Had it not been for the impairment (one-off) charge of Rs 253 crore on account of loss of fixed assets in an overseas subsidiary, Jindal Steel and Power (JSPL) would have emerged profitable in the March quarter (Q4) after nine consecutive quarters of losses. Excluding this one-off item, the reported net loss of Rs 98 crore would have been in positive territory. Notably, the outlook remains positive.
JSPL continues to see improving performance led by the core steel business. As the tide turned in favour of steel producers and realisations improved in the past one year, JSPL’s concentration on exports and pallet sales have further driven its performance. While sales volume came in at 0.92 million tonnes (mt), steel exports at 210,000 tonnes grew 300 per cent and pallet sales at 1.7 mt were up 33 per cent over a year. Its Oman operations, too, helped, as Ebitda (earnings before interest, depreciation, tax and amortisation) at $32 million grew 90 per cent over a year.
Even power generation (Jindal Power) continues to face demand and realisation challenges, JSPL managed to keep it profitable. JSPL has been refraining from selling power at low rates even as capacity utilisation suffered at less than 50 per cent. Thus, its Ebit or earnings before interest and tax grew to Rs 101 crore from loss of Rs 182 crore a year ago.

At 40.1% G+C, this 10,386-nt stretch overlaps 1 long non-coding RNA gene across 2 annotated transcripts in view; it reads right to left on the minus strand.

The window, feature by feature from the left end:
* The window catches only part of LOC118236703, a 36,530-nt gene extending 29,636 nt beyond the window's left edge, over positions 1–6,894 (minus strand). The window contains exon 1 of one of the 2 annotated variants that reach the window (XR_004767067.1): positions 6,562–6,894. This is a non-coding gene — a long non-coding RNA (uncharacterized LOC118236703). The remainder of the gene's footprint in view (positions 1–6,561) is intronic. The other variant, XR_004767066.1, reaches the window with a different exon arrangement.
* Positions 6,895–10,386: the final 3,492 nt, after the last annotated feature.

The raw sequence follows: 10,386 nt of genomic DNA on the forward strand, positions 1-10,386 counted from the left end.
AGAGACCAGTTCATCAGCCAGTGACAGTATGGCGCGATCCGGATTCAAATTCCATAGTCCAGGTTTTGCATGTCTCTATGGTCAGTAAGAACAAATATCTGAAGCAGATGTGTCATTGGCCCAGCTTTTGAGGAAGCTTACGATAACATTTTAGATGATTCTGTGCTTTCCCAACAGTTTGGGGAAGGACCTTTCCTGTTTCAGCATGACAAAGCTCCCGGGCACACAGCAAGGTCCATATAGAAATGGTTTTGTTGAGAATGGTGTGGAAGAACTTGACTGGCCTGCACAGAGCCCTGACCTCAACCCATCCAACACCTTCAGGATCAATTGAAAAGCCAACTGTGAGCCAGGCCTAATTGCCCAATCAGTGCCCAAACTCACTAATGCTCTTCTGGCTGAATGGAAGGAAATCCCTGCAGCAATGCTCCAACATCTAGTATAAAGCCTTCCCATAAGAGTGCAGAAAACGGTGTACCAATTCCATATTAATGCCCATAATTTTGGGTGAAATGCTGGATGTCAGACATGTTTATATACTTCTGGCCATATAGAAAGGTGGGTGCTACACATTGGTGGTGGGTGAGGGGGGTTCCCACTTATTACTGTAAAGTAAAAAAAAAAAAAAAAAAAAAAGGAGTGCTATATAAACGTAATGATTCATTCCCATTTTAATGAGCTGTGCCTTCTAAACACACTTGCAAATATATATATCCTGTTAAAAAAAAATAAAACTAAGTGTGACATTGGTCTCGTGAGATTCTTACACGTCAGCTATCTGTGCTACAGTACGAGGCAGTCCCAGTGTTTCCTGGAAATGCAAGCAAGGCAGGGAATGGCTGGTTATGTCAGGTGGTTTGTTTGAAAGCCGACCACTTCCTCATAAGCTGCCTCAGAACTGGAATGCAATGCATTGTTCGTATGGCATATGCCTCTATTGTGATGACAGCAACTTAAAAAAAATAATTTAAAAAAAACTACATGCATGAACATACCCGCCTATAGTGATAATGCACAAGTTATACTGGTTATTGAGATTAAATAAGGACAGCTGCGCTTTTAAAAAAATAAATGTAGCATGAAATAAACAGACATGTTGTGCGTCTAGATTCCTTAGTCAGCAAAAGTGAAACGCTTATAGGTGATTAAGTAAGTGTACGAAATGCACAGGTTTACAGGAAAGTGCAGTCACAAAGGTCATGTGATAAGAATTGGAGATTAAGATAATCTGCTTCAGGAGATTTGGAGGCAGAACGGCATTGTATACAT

Consequently, revenue grew 24 per cent over a year to Rs 6,756 crore and came higher than the Bloomberg consensus estimates of Rs 6,324 crore. Ebitda at Rs 1,552 crore (up 73 per cent) also came ahead of estimates of Rs 1,412 crore and helped narrow losses from Rs 637 crore in the year-ago quarter to Rs 98 crore.
Meanwhile, JSPL’s capacity expansion at Angul, Odisha, is progressing well, which will take domestic capacity from the current 5.1 mt to 7.6 mt by September. Analysts at Motilal Oswal Securities had estimated a compounded annual growth rate (CAGR) of 31 per cent in volumes and 35 per cent in Ebitda over FY17-19 prior to results, indicating better days ahead.
But, there are challenges as well, especially the volatile coking coal prices. International coking coal prices had risen past $300 a tonne-level in February before cooling down recently. Thus, the impact of higher priced coal inventories may be seen in the June quarter. Likewise, the rupee appreciation may add to challenges on the export front. Ravi Uppal, managing director and group CEO, JSPL, however, says that exports were directed to niche markets and thus the company should be able to maintain the momentum.
Although small, JSPL has seen a reduction of Rs 1,200 crore in debt in FY17 to Rs 45,500 crore. With the Angul capacity expansions over, debt reduction may pick up pace.
The stock, however, was under pressure on Tuesday because of news over the coal allocation probe. But, analysts feel, corrections are buying opportunities.